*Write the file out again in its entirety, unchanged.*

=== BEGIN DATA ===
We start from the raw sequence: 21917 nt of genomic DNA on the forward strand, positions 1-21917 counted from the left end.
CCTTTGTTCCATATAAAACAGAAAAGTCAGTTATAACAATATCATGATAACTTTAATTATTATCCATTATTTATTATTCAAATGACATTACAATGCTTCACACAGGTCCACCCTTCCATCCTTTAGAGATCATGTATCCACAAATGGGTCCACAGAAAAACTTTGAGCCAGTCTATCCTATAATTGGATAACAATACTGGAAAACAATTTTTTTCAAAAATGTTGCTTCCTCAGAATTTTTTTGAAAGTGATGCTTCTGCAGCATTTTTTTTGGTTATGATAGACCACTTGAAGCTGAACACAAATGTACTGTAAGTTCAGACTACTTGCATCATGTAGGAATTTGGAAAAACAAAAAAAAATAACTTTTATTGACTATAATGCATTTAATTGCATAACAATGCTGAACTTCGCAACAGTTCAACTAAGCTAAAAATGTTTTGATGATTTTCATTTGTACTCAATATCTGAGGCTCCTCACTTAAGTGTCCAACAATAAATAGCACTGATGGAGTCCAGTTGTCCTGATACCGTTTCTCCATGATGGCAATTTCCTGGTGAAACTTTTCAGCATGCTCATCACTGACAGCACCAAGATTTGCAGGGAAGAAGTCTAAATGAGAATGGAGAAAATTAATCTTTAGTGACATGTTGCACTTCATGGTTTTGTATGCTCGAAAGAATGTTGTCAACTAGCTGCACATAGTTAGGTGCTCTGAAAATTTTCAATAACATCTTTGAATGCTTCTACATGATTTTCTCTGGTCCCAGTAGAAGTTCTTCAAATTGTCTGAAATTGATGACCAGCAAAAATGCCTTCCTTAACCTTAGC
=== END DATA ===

We start from the raw sequence: 21917 nt of genomic DNA on the forward strand, positions 1-21917 counted from the left end.
CCTTTGTTCCATATAAAACAGAAAAGTCAGTTATAACAATATCATGATAACTTTAATTATTATCCATTATTTATTATTCAAATGACATTACAATGCTTCACACAGGTCCACCCTTCCATCCTTTAGAGATCATGTATCCACAAATGGGTCCACAGAAAAACTTTGAGCCAGTCTATCCTATAATTGGATAACAATACTGGAAAACAATTTTTTTCAAAAATGTTGCTTCCTCAGAATTTTTTTGAAAGTGATGCTTCTGCAGCATTTTTTTTGGTTATGATAGACCACTTGAAGCTGAACACAAATGTACTGTAAGTTCAGACTACTTGCATCATGTAGGAATTTGGAAAAACAAAAAAAAATAACTTTTATTGACTATAATGCATTTAATTGCATAACAATGCTGAACTTCGCAACAGTTCAACTAAGCTAAAAATGTTTTGATGATTTTCATTTGTACTCAATATCTGAGGCTCCTCACTTAAGTGTCCAACAATAAATAGCACTGATGGAGTCCAGTTGTCCTGATACCGTTTCTCCATGATGGCAATTTCCTGGTGAAACTTTTCAGCATGCTCATCACTGACAGCACCAAGATTTGCAGGGAAGAAGTCTAAATGAGAATGGAGAAAATTAATCTTTAGTGACATGTTGCACTTCATGGTTTTGTATGCTCGAAAGAATGTTGTCAACTAGCTGCACATAGTTAGGTGCTCTGAAAATTTTCAATAACATCTTTGAATGCTTCTACATGATTTTCTCTGGTCCCAGTAGAAGTTCTTCAAATTGTCTGAAATTGATGACCAGCAAAAATGCCTTCCTTAACCTTAGC